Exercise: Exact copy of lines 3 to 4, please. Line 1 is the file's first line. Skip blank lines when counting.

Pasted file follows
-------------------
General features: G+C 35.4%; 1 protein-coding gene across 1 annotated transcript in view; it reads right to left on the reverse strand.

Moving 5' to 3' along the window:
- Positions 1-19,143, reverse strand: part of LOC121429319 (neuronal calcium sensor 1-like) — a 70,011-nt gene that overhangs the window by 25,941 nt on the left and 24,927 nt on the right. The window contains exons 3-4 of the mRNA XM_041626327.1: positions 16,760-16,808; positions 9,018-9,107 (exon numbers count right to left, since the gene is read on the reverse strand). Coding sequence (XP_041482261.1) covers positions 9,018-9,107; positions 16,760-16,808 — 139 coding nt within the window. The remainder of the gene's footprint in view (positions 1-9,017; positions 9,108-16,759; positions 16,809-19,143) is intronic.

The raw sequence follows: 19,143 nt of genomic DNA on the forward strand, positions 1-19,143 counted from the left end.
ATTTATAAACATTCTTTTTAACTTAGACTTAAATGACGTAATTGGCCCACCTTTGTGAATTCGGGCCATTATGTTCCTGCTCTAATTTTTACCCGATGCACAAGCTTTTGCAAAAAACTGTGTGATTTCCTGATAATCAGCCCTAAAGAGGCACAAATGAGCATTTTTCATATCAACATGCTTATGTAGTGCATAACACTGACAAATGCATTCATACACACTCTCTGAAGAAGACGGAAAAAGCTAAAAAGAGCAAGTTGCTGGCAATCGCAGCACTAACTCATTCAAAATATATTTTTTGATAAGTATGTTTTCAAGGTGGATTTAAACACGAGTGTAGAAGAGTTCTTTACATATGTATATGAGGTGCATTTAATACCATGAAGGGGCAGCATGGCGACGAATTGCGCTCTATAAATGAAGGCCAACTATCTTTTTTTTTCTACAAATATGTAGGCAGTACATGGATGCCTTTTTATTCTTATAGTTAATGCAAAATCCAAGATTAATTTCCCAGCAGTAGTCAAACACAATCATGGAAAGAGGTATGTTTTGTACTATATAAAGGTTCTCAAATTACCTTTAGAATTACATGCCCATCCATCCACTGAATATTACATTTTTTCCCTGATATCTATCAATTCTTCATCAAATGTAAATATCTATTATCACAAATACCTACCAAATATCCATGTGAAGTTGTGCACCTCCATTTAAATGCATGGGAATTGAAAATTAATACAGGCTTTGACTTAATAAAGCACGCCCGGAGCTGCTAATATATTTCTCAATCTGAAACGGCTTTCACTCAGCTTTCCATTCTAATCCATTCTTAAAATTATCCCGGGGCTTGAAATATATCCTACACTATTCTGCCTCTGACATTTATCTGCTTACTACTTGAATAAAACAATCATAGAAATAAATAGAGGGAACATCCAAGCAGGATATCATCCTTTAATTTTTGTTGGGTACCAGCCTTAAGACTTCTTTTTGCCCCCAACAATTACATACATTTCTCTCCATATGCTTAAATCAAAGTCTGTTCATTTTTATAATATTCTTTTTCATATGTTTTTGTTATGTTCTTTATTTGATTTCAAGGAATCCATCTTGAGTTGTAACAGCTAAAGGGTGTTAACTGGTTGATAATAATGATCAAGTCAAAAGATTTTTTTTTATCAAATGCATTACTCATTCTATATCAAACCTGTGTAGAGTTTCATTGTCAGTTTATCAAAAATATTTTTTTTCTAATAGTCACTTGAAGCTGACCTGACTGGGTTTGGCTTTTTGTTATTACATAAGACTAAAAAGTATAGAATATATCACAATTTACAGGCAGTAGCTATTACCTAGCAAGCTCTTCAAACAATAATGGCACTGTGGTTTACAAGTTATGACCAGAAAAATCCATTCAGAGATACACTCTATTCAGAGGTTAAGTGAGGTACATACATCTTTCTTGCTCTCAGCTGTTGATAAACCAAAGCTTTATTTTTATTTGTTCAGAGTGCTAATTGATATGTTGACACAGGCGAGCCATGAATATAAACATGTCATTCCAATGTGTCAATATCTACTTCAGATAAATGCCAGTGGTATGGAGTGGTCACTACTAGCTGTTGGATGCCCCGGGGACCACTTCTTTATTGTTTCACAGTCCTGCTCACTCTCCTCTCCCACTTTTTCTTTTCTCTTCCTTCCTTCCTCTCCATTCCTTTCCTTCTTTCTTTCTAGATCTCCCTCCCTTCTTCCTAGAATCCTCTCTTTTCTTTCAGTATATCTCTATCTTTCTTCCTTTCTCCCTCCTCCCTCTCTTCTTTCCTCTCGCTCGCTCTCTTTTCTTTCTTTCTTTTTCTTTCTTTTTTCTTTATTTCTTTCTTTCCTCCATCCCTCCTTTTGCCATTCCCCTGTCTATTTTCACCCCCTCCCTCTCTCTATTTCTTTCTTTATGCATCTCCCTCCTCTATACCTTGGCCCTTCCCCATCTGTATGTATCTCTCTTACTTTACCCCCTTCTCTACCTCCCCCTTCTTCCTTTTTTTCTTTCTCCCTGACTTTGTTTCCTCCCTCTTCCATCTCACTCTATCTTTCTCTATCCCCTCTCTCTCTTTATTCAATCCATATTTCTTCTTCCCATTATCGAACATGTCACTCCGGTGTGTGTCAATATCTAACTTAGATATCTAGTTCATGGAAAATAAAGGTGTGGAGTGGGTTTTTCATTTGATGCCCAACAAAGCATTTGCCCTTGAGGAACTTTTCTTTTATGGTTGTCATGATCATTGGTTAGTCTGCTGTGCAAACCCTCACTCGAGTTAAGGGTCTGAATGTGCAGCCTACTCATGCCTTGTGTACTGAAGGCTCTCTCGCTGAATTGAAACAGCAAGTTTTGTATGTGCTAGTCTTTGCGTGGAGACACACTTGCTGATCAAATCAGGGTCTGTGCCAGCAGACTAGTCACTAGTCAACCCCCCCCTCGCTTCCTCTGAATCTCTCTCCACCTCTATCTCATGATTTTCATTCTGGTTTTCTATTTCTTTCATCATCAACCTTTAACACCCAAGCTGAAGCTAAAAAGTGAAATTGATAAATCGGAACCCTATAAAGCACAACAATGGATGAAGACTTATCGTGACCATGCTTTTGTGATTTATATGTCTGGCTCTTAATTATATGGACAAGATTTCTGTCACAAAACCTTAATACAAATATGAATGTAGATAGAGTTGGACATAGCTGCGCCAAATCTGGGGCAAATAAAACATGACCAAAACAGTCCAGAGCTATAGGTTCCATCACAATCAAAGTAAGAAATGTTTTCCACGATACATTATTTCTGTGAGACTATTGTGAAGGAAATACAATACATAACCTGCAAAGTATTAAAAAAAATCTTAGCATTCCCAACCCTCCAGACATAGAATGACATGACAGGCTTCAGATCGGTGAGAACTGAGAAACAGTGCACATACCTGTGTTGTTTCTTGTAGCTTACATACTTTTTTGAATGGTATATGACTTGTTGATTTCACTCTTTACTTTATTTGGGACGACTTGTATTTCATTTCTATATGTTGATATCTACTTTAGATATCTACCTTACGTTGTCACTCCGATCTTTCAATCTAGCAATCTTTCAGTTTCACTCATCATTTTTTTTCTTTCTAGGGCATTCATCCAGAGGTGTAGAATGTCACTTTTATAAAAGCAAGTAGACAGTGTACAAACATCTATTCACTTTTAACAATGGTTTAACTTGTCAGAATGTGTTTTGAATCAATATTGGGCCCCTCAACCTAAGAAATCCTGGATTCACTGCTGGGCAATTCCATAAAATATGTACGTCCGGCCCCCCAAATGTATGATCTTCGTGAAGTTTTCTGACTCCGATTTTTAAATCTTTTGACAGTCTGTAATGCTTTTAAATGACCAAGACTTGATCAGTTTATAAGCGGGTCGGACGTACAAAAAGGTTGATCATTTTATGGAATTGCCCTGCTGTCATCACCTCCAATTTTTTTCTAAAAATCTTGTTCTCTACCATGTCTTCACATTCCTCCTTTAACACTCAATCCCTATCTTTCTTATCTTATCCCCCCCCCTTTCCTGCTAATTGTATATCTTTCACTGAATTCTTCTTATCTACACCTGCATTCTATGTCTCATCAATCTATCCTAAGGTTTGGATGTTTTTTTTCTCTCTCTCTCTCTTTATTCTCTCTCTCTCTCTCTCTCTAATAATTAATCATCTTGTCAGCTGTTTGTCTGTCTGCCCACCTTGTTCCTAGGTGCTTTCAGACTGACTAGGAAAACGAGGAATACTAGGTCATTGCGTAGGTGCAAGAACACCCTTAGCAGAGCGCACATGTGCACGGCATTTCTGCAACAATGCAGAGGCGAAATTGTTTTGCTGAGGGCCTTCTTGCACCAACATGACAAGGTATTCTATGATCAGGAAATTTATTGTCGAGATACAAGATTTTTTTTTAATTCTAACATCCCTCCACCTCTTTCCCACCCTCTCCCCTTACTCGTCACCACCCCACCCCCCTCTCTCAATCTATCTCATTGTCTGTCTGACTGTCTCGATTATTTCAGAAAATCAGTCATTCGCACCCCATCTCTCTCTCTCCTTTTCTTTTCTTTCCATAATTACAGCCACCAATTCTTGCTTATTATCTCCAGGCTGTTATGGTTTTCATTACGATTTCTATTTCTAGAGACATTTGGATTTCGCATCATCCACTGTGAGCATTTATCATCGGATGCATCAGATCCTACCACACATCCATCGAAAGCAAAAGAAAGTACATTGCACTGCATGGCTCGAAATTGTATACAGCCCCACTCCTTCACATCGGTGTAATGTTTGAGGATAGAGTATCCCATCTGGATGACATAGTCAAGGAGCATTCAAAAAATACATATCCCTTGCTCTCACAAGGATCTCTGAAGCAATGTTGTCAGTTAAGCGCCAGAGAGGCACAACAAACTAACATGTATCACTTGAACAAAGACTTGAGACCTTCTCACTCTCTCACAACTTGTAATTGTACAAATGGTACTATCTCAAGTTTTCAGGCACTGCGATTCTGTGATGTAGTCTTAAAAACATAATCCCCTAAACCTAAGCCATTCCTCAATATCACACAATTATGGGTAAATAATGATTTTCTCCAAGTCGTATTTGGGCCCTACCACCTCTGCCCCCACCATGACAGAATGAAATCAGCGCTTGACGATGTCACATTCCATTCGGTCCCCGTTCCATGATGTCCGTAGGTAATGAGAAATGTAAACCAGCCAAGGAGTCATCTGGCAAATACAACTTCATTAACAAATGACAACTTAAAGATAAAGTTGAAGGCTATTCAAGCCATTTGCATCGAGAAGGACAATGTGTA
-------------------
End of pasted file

- Positions 1-19,143, reverse strand: part of LOC121429319 (neuronal calcium sensor 1-like) — a 70,011-nt gene that overhangs the window by 25,941 nt on the left and 24,927 nt on the right. The window contains exons 3-4 of the mRNA XM_041626327.1: positions 16,760-16,808; positions 9,018-9,107 (exon numbers count right to left, since the gene is read on the reverse strand). Coding sequence (XP_041482261.1) covers positions 9,018-9,107; positions 16,760-16,808 — 139 coding nt within the window. The remainder of the gene's footprint in view (positions 1-9,017; positions 9,108-16,759; positions 16,809-19,143) is intronic.

The raw sequence follows: 19,143 nt of genomic DNA on the forward strand, positions 1-19,143 counted from the left end.